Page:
Jan. 17 - Summary of business headlines: Stocks end mixed with American Express leading blue chips higher but Intel and General Electric holding back equities; Industrial production hits 3-1/2 year high; Housing starts frozen by December chill; Consumer sentiment slips. Conway G. Gittens reports.
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The Dow climbs higher as American Express saves the day overshadowing the influence of Intel and General Electric.
Blue chips climbed 41 points but the rest of the market was under pressure for the second day.
The Dow finally has its first up week for the year and the Nasdaq tacked on a weekly gain of half a percent.
Rounding up economic news: Industrial production in the U.S. rose at its fastest pace in 3-1/2 years...
Groundbreaking for new homes dropped almost ten percent during a cold December, but the decline was smaller than economists anticipated.
And consumer sentiment dipped in early January, with low and middle income households concerned about jobs and salaries.
Cary Leahey of Decision Economics says the economic outlook is good, but not good enough.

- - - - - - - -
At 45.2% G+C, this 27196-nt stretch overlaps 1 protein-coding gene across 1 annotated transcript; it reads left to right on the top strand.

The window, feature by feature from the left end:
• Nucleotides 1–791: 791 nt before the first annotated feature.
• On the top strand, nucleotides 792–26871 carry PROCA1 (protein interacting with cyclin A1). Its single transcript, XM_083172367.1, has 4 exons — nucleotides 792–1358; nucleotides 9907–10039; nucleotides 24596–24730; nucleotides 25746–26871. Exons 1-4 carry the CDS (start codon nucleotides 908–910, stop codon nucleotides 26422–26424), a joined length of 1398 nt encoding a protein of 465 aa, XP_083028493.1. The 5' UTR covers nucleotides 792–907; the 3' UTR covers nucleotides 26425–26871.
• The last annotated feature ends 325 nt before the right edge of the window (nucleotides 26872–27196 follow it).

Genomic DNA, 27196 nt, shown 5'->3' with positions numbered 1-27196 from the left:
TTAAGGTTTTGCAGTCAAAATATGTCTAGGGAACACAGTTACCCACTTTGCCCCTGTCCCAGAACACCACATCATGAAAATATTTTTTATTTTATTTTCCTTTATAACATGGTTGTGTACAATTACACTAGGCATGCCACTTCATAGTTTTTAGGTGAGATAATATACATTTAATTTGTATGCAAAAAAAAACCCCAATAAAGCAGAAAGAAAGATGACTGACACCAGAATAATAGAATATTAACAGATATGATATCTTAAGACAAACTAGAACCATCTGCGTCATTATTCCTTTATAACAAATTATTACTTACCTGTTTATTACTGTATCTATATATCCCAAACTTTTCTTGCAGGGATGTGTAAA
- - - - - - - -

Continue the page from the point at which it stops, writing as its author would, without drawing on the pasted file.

SOUNDBITE: CARY LEAHEY, SENIOR ADVISER AND CHIEF U.S. ECONOMIST, DECISION ECONOMICS (ENGLISH) SAYING:
"First, I think that the deleveraging cycle is pretty much over for the typical household. Not that they aren't cash strapped, but they've dealt with their excessive debt burdens they took on before the crash. Secondly, I don't look for much of an adverse move in oil prices. Thirdly, I look for a better attitude by business regarding hiring. And, fourthly, and perhaps most importantly, a significant reduction in the drag from the federal and state and local governments on the economy. That all should be relatively supportive, and, assuming no blow-ups overseas, I think you have a shot at a three handle of GDP growth for the whole year."
Shifting to earnings: General Electric posted a slightly better-than-expected rise in revenues thanks to sales of oil pumps and jet engines.
United Parcel Service delivered a fourth-quarter warning, saying a late surge in online shopping caught the company off guard, resulting in higher costs.
Morgan Stanley posted stronger-than-expected fourth-quarter results, even though legal bills resulted in a sharp fall in profits.
Looking at market reaction: GE fell more than 2 percent. UPS lost less than a percent and Morgan Stanley rallied more than 4 percent.
Other notables: American Express jumped 3.6 percent one-day after releasing strong quarterly results.
But shares of Intel plunged right off the bat after missing earnings one day earlier.
Stocks rallied in Europe on expectations of a pick-up in global growth.
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